IRENA partners with UNICEF on access to renewable energy for children


Access to clean energy is vital to improving the well-being of children. That is the main goal of a partnership between the International Renewable Energy Agency (IRENA) and the United Nations Children’s Fund (UNICEF).

IRENA and UNICEF have signed a Memorandum of Understanding (MoU) to work together to expand access to renewable energy for children globally.

The two seek to promote low-carbon initiatives that can help protect children from climate change, unsustainable energy practices and environmental degradation. IRENA and UNICEF have committed to helping governments with the technical expertise and regulatory advice on how to accelerate renewables deployment and the energy transition whilst protecting children.

The two organisations will help countries to build the skills and competencies necessary for children and young people to contribute to a sustainable energy future, enable an exchange of knowledge and best practices, as well as provide technical support and access to climate finance for resilient infrastructure supporting children and youth.

Ending poverty amongst children is critical for the world to achieve goals set under the 2030 Agenda for Sustainable Development and the Paris Climate Change Agreement, according to IRENA. And by curbing poverty through renewables deployment, especially in developing economies in Africa and Asia, the world is able to improve health, water, sanitation and education services for children. This means a just and inclusive energy transition.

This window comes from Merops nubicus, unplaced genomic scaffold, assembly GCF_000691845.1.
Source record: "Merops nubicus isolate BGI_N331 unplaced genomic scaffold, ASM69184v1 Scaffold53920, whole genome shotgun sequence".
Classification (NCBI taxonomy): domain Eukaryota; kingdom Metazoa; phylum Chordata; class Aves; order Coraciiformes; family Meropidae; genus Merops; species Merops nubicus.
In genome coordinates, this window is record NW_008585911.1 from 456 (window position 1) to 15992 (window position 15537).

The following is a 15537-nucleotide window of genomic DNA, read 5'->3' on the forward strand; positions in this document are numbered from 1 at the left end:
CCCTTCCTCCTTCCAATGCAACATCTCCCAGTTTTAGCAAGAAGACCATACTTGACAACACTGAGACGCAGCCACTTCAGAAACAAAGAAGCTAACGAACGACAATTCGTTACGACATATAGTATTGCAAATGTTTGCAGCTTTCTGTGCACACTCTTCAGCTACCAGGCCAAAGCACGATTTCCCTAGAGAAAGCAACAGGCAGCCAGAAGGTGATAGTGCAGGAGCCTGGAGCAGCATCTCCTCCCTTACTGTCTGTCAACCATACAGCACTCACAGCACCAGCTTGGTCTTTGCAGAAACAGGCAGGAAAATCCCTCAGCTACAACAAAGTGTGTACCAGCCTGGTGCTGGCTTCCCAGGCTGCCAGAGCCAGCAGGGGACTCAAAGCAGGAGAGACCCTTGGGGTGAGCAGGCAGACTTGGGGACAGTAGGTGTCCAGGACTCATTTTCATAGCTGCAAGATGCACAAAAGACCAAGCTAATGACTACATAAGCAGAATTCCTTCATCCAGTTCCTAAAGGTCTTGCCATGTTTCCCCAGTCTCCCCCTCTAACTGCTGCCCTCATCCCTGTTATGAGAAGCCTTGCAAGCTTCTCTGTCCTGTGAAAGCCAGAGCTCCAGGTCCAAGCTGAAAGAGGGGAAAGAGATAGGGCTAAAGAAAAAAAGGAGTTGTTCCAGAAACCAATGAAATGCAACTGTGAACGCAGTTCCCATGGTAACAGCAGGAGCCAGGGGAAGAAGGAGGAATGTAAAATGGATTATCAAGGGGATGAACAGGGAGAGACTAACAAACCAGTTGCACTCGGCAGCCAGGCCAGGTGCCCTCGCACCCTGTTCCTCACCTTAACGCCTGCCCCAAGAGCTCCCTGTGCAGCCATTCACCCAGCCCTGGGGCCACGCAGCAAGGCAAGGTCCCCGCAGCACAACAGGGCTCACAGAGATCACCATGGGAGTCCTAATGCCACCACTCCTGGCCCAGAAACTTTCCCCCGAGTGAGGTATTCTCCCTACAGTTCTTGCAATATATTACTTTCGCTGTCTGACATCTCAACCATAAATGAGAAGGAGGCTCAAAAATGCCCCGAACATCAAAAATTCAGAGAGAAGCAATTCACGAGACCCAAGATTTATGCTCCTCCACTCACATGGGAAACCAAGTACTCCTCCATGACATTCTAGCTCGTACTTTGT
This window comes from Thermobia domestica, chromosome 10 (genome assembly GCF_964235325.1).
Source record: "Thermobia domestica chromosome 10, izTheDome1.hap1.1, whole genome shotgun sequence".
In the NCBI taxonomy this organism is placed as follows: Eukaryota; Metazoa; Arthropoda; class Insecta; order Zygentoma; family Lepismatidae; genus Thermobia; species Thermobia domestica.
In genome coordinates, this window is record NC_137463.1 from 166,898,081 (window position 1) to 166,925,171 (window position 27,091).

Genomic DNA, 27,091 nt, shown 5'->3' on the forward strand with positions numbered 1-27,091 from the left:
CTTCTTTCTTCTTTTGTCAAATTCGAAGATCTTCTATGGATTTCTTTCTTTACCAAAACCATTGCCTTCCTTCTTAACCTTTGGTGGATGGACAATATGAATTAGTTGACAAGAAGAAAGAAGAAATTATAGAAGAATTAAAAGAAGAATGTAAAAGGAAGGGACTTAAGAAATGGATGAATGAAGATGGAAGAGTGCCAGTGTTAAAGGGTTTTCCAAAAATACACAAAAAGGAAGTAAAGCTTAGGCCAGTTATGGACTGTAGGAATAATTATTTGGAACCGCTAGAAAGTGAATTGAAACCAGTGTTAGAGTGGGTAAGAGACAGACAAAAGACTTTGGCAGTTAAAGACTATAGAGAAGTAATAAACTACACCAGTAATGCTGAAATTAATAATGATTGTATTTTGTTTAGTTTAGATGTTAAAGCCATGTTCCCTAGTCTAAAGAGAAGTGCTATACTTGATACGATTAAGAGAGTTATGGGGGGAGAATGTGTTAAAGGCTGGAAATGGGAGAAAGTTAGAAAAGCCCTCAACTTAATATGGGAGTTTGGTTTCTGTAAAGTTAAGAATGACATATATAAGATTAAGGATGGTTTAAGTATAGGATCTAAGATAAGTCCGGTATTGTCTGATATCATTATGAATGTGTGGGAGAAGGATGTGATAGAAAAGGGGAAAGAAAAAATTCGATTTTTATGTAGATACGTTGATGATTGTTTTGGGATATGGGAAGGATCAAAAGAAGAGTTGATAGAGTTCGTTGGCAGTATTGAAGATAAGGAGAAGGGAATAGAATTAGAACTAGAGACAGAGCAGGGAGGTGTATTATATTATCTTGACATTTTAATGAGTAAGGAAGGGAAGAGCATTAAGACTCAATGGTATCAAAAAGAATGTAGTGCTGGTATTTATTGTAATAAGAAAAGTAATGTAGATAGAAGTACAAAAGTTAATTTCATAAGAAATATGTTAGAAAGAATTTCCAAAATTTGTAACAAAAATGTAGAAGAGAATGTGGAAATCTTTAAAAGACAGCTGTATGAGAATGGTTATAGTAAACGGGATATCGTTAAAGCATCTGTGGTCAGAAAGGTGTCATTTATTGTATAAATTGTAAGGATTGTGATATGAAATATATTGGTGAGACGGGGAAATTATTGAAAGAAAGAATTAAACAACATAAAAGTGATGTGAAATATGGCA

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IRENA and UNICEF will ensure the participation of children and youth in international, national, and local discussions and policymaking around renewable energy such as IRENA’s Youth Forum and Youth Talks.

IRENA Director-General Francesco La Camera, said: “We must act today to ensure the world we leave to our children and grandchildren is prosperous, equitable and sustainable.

“This MoU sends the vital message that a just and inclusive energy transition must both benefit and include children and youth. IRENA’s World Energy Transitions Outlook shows that a transformed energy sector can create 122 million jobs in 2050. We need to begin today to skill and prepare young people for these jobs so that the next generation can benefit from a global energy transition.”

Francesco La Camera is one of the speakers speaking at Enlit Europe 2021 in Milan. La Camera will discuss developments within the renewable energy sector, what has been achieved, and what still needs to be done to ensure a successful energy transition.

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Fayaz King, Deputy Executive Director at UNICEF, added: “Renewable energy is crucial to a more resilient, low carbon, sustainable future for children, and yet for too many, green solutions remain out of reach.

“By combining forces, UNICEF and IRENA will gain momentum in improving access to renewable energy and building green skills to support young advocates in their climate and clean energy actions. The only way forward is with children and young people as leaders in climate action everywhere.”